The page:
Four days after the Trump administration announced its decision on immigrants known as “Dreamers,” hundreds of people gathered outside the Idaho Capitol to protest the ending of the Deferred Action for Childhood Arrivals (DACA) program.
“A lot of my friends and family members are DACA recipients,” event organizer Estefania Mondragon said. “We just can’t stay quiet.”
Several speakers took the stage to share what DACA had done for them and fellow Dreamers – those who came to the United States illegally as young children with their parents. Rally-goers lined the streets holding signs of support while chants of “Si se puede” – Spanish for “Yes we can” – broke out. The rally was hosted by the Idaho Organizing Project’s DACA Committee and worked in collaboration with the Idaho Coalition Against Sexual and Domestic Violence.
U.S. Attorney General Jeff Sessions, a longtime hard-liner on immigration, announced Tuesday that DACA would come to an end in six months and that it is up to Congress to come up with a replacement program.
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Sessions said DACA “was implemented unilaterally to great controversy and legal concern after Congress rejected legislative proposals to extend similar benefits on numerous occasions to this same group of illegal aliens.” Since that time, however, President Donald Trump has given mixed signals about DACA, saying that he’d revisit the program if Congress can’t legalize it.
The DACA program protected immigrants brought illegally into the U.S. as children, as long as they met certain age and educational criteria and had not committed any significant crimes.
The program began in 2012 and allowed the children of undocumented immigrants the ability to receive work permits and a Social Security number, both of which can aid in getting a driver’s license or applying to college. Nearly 800,000 undocumented immigrants were DACA recipients, including at least 3,132 in Idaho.
[Read one Treasure Valley DACA recipient’s story]
Rixa Rivera-Sandoval, a Caldwell resident, is the daughter of undocumented immigrants. Her mother is from Guadalajara, Mexico, and her father, who was deported a few years ago, is from Honduras. Rivera-Sandoval graduated from Caldwell High with a 4.0 GPA and attended Boise State for a semester before costs became too high. She applied for DACA at age 15 and began working at 16.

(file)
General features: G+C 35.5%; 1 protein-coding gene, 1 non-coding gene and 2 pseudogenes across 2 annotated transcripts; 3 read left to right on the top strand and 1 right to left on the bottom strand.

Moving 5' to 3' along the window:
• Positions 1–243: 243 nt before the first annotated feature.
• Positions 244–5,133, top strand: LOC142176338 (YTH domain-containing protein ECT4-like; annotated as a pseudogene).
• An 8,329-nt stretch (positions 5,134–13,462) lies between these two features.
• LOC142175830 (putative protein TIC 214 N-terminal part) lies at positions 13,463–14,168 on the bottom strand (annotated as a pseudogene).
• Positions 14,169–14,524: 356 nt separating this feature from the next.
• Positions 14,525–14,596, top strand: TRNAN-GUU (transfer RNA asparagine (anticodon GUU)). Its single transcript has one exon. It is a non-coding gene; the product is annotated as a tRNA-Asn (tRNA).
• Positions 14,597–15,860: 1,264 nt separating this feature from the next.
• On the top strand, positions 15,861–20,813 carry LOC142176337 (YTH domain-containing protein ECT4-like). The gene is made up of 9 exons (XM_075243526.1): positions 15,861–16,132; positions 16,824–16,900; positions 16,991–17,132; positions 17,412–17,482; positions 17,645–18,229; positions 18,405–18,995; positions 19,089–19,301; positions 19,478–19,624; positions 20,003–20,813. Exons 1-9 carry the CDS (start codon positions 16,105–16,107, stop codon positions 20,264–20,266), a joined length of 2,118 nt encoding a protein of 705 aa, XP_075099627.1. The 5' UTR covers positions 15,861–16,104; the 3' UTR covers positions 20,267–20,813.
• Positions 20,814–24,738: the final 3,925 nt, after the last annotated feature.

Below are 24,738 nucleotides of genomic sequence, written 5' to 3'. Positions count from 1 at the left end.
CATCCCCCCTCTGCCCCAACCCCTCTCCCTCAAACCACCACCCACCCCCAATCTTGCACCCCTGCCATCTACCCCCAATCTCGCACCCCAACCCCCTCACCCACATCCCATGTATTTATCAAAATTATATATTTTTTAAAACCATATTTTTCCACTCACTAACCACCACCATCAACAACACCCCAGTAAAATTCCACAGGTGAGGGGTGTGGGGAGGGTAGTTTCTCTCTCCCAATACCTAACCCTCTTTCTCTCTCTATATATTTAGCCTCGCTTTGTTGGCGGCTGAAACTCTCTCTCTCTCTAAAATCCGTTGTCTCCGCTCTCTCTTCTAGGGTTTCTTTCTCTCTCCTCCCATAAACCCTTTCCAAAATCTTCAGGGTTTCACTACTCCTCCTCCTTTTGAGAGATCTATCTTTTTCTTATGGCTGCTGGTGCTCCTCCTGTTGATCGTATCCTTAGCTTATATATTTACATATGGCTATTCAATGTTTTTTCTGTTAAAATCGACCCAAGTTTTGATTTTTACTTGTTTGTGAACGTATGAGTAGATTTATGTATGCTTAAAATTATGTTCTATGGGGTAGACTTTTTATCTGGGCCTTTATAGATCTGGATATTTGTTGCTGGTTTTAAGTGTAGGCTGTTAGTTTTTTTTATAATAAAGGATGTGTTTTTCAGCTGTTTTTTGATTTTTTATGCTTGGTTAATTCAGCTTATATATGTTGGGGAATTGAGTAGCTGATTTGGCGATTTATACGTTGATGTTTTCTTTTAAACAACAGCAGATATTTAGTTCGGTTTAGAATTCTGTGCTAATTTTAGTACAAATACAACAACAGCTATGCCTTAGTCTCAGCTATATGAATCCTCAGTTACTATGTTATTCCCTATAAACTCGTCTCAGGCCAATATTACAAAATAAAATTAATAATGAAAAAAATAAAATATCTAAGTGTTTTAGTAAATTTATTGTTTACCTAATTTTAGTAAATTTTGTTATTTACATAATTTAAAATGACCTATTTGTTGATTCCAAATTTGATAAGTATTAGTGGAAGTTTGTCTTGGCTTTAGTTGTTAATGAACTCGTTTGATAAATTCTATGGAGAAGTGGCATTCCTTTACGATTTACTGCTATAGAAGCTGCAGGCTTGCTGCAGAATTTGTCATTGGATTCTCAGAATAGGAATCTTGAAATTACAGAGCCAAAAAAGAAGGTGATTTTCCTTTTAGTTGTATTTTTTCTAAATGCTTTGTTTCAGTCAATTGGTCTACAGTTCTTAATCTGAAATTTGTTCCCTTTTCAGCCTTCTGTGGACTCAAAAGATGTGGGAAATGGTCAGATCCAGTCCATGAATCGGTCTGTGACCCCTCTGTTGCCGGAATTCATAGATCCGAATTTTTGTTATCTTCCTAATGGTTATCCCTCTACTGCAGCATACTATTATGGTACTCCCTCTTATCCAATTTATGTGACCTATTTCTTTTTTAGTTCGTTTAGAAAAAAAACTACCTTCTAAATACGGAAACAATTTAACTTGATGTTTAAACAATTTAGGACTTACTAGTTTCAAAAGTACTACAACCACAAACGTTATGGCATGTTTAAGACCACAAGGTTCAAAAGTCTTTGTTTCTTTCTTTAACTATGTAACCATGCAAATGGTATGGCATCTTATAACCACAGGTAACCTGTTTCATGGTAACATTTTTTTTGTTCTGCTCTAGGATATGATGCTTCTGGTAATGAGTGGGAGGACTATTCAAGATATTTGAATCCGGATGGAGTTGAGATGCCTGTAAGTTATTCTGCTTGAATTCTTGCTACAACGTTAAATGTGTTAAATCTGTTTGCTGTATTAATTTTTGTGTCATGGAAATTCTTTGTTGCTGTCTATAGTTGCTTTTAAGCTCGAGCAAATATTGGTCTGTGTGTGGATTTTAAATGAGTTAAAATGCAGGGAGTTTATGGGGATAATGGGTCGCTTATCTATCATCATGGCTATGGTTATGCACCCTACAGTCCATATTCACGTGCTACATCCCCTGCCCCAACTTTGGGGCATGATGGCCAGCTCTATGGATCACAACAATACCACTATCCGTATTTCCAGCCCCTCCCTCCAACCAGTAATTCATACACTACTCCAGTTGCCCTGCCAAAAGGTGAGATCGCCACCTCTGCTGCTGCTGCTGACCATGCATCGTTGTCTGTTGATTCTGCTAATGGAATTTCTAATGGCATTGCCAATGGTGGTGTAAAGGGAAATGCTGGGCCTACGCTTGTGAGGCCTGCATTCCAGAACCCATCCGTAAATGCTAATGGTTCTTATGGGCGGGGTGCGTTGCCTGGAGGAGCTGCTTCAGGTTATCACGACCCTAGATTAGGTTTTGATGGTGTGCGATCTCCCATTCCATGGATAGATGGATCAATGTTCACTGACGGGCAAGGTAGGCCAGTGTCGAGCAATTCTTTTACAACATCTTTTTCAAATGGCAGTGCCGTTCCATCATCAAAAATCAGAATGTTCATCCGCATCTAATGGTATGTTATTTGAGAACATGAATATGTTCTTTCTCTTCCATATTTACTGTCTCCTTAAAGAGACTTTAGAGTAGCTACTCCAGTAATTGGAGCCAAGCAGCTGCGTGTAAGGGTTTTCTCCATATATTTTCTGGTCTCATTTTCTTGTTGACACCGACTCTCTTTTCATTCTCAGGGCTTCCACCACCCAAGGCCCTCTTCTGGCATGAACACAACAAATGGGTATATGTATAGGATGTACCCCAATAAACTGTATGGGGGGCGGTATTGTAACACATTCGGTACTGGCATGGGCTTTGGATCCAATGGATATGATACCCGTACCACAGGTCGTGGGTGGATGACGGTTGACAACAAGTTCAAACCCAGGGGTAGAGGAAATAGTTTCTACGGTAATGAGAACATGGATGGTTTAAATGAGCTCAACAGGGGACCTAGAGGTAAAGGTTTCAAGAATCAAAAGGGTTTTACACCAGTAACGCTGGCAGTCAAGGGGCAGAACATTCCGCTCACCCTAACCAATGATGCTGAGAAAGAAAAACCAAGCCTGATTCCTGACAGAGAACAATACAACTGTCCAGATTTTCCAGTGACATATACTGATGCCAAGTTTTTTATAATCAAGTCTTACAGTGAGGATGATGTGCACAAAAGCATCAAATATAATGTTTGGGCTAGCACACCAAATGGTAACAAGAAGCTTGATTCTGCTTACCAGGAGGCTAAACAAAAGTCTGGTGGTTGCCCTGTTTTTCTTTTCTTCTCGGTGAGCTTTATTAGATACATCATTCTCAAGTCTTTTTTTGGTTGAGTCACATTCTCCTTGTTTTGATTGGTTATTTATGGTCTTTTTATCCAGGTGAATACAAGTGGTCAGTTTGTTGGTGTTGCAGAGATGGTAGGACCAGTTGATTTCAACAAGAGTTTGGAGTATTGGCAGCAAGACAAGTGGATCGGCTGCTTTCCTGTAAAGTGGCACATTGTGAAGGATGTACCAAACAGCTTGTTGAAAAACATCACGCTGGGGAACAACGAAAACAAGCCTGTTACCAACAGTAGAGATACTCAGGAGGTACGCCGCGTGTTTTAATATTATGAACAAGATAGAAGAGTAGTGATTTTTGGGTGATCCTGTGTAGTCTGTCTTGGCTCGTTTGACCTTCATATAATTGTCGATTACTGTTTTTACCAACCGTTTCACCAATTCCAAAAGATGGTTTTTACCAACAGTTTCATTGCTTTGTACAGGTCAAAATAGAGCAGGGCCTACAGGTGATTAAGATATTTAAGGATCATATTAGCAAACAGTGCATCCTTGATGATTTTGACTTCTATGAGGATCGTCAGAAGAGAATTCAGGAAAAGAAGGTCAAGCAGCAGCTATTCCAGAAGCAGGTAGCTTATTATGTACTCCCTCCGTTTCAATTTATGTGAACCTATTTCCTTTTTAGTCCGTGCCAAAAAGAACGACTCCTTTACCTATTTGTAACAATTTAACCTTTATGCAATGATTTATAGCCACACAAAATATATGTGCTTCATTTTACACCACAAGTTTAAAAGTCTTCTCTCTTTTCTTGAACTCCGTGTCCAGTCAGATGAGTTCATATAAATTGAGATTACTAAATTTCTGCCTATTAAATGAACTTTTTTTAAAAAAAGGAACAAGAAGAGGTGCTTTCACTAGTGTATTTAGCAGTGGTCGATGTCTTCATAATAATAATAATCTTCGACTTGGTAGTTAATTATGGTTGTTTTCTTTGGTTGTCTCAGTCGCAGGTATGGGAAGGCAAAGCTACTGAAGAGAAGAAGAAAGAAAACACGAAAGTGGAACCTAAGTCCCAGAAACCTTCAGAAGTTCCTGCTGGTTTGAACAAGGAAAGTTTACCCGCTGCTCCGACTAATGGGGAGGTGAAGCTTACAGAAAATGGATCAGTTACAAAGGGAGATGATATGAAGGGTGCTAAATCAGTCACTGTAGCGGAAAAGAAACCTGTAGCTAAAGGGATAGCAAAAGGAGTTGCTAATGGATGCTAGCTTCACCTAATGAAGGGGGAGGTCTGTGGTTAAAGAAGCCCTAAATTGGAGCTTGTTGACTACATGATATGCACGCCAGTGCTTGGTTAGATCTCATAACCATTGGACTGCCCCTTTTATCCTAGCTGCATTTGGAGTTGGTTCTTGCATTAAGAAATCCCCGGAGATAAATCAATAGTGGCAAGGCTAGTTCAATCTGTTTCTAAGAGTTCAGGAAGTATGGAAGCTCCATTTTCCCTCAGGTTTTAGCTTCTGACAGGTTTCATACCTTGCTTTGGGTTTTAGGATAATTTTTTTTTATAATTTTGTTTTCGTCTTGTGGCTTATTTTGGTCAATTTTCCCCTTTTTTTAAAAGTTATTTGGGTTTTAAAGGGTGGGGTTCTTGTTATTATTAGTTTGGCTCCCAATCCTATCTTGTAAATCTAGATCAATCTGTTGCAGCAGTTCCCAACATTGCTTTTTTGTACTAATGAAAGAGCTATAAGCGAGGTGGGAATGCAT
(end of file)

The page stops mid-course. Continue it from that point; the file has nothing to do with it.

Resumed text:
Rivera-Sandoval said DACA gave her a chance to achieve her dreams, and that it is unjust to take away working privileges and to threaten deportation because of the actions of her parents. She said she remembers feeling fear growing up in Nevada, when her parents took her out of school for a week-and-a-half because immigration officials were in town.
“We didn’t have that choice. I did not make the choice at a year-and-a-half to come to the U.S. and commit a crime,” she said. “I didn’t even know that I had committed a crime until I was 7, 8 years old.”
Recipients typically renewed their DACA terms every two years. Applications are no longer being accepted by Homeland Security and renewals are available through Oct. 5 from current recipients whose benefits expire before March 5, 2018.
The uncertainty of not knowing whether or not she will be able to work in the U.S. legally in 2018 is already consuming Rivera-Sandoval, who still has two years left on her term.
“For me to be limited to two years in my career without assurance that I might be very far within my job (is scary),” Sandoval said. “For me to lose all that, to lose my 401(k), my benefits and all that stuff, all because of a label I did not choose, is unfair.
“It’s a constant fight every day.”
Saturday’s turnout provided Mondragon with optimism.
“This is a community coming through,” Mondragon said. “We want to show our Dreamers that we care about them.”